It's still unclear how dim the financial picture is at L.A.’s Museum of Contemporary Art -- the museum has not released current budget numbers.
But it's no secret the museum's been ailing for years. It has made huge staffing and programing cuts and a number of suitors have come knocking at its door. MOCA’s trustees have debated a merger offer from the LA County Museum of Art, and partnerships deals with the University of Southern California and the National Gallery in Washington DC.
But now that they've decided to go it alone and build up the museum's endowment instead, can they save the world-class institution?
Experts said a few things are in MOCA's favor, including a brighter economy. They also said trustees are on the right track by seeking to balance revenue streams.
Phil Katz, a researcher with the American Alliance of Museums, said healthy museums rely on a combination of sources of income, including "investments, your support from the public, government at whatever level, your reliance on earned income, your reliance on philanthropic giving."
In 2010, MOCA brought in $14 million from gifts and grants but only $617,000 on returns from its endowment.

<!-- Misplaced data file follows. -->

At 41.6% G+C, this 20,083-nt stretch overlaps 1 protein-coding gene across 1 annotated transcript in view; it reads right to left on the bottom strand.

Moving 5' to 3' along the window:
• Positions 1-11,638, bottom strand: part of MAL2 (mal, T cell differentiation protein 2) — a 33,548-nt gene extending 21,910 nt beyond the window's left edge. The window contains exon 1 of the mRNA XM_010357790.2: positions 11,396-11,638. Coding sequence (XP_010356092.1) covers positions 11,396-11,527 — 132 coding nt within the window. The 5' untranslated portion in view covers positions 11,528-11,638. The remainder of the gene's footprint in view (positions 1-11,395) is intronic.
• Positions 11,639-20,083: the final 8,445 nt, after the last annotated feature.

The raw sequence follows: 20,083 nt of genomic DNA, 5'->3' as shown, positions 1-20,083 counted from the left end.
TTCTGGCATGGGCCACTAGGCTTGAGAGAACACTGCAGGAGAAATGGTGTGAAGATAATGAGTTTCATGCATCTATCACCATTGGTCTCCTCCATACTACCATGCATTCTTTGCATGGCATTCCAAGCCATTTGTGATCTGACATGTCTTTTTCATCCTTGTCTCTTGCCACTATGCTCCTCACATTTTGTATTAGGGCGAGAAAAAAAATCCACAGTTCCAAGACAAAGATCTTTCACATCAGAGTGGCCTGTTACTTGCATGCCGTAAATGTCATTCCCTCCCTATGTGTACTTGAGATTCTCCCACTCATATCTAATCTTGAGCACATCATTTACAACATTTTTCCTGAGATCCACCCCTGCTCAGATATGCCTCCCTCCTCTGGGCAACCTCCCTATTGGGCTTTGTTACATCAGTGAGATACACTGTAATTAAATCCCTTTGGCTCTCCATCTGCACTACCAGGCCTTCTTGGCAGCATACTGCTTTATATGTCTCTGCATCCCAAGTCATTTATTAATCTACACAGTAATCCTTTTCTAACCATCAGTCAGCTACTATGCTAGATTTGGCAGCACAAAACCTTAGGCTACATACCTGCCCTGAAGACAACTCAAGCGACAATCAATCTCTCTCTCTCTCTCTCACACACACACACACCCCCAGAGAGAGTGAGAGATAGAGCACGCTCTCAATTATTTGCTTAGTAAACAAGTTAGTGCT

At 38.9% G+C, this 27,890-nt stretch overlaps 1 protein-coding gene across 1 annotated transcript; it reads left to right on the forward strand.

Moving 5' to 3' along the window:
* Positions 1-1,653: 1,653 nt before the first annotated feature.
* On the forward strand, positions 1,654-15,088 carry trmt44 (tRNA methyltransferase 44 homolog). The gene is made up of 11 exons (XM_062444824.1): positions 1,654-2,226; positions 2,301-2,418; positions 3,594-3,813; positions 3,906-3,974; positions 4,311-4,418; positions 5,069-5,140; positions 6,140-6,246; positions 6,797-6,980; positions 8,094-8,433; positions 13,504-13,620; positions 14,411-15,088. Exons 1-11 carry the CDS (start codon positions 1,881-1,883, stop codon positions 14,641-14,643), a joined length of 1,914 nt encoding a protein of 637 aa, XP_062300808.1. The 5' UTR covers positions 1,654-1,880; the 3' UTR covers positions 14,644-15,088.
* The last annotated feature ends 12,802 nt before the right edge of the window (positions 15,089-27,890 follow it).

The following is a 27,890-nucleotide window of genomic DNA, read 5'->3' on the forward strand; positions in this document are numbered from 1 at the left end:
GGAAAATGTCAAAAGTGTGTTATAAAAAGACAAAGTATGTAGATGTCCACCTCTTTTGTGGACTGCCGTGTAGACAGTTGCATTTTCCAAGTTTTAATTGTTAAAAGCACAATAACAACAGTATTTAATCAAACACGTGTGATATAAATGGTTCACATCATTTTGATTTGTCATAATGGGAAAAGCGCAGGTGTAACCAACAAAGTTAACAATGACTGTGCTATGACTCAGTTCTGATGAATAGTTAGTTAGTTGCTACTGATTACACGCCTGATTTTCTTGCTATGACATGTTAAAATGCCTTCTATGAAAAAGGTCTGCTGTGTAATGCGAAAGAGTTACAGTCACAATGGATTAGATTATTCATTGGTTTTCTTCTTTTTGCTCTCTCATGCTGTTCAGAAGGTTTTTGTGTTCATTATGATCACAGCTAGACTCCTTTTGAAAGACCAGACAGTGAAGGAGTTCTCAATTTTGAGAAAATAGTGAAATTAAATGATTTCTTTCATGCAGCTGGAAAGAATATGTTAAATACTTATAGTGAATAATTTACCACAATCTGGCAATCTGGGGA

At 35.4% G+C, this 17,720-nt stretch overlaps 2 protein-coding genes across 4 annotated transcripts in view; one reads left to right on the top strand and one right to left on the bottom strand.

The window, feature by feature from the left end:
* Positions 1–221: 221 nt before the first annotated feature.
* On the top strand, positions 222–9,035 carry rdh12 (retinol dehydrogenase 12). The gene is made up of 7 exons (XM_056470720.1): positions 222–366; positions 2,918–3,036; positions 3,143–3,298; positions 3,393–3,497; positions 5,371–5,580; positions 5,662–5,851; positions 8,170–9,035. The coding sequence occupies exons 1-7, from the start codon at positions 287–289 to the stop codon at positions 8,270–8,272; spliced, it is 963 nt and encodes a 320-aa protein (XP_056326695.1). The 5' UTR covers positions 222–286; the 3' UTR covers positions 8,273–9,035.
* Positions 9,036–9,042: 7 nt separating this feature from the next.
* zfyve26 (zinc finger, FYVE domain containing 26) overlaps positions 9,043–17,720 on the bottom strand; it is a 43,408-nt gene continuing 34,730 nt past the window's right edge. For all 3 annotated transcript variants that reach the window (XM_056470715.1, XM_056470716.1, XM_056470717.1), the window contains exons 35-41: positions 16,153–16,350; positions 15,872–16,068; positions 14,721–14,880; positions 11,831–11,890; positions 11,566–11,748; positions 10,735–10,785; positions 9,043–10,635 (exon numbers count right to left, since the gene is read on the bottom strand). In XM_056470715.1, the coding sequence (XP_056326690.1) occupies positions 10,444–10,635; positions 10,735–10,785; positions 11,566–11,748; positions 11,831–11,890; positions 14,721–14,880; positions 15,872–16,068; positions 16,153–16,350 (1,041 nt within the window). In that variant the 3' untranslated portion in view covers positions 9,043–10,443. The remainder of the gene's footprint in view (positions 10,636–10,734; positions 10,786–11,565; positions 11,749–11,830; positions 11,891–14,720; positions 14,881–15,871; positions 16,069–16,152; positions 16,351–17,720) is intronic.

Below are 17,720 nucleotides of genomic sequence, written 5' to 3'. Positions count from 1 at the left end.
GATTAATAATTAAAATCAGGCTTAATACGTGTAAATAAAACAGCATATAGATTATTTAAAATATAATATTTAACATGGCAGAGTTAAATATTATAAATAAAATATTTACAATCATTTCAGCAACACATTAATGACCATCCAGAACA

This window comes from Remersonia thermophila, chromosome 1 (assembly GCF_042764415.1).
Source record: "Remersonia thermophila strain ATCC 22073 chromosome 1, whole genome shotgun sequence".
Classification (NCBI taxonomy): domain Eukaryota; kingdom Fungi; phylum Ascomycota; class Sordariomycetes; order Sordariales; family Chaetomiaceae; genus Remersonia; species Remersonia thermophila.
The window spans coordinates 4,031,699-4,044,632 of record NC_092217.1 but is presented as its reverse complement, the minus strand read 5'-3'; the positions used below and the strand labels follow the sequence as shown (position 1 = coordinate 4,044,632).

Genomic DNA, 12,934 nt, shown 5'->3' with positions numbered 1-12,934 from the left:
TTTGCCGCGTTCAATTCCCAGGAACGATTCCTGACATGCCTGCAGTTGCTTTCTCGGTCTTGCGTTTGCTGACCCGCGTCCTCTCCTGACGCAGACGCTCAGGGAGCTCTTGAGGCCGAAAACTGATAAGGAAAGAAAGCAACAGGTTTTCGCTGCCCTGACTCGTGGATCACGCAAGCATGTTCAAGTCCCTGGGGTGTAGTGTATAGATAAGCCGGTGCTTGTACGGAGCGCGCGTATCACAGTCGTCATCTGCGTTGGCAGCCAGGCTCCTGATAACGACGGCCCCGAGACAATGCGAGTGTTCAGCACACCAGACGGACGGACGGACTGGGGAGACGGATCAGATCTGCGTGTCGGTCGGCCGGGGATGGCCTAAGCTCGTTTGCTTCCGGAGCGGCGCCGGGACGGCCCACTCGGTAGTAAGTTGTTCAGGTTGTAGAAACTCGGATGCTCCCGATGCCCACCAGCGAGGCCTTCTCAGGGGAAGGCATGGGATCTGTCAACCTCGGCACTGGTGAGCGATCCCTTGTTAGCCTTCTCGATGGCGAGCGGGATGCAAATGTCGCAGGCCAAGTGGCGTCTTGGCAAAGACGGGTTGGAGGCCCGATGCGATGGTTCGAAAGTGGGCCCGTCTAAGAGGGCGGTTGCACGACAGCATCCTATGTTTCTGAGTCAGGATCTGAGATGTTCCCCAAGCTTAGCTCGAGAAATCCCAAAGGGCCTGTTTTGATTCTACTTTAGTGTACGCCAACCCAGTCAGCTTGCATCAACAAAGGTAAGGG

MOCA lovers have criticized trustees for not digging deep enough into their own and fellow philanthropist’s pockets to fund the museum and its world famous 6,000 piece collection of Rothkos, Pollocks, Rauchenbergs and other contemporary masters.
Philanthropist Eli Broad did bail MOCA out with a $30 million donation in 2008. But that has proved not to be enough.
Private art gallery owner Louis Stern said a healthy MOCA is in the L.A. art community's best interest.
When a potential buyer asks what good contemporary art is, he tells them, "go to MOCA."
He said the economy’s bouncing back enough for local philanthropists to prop up MOCA.
"My hope is that they will somehow get together and say, hey look once and for all, this is a great collection," he said. "Let’s make sure it remains independent and remains stable."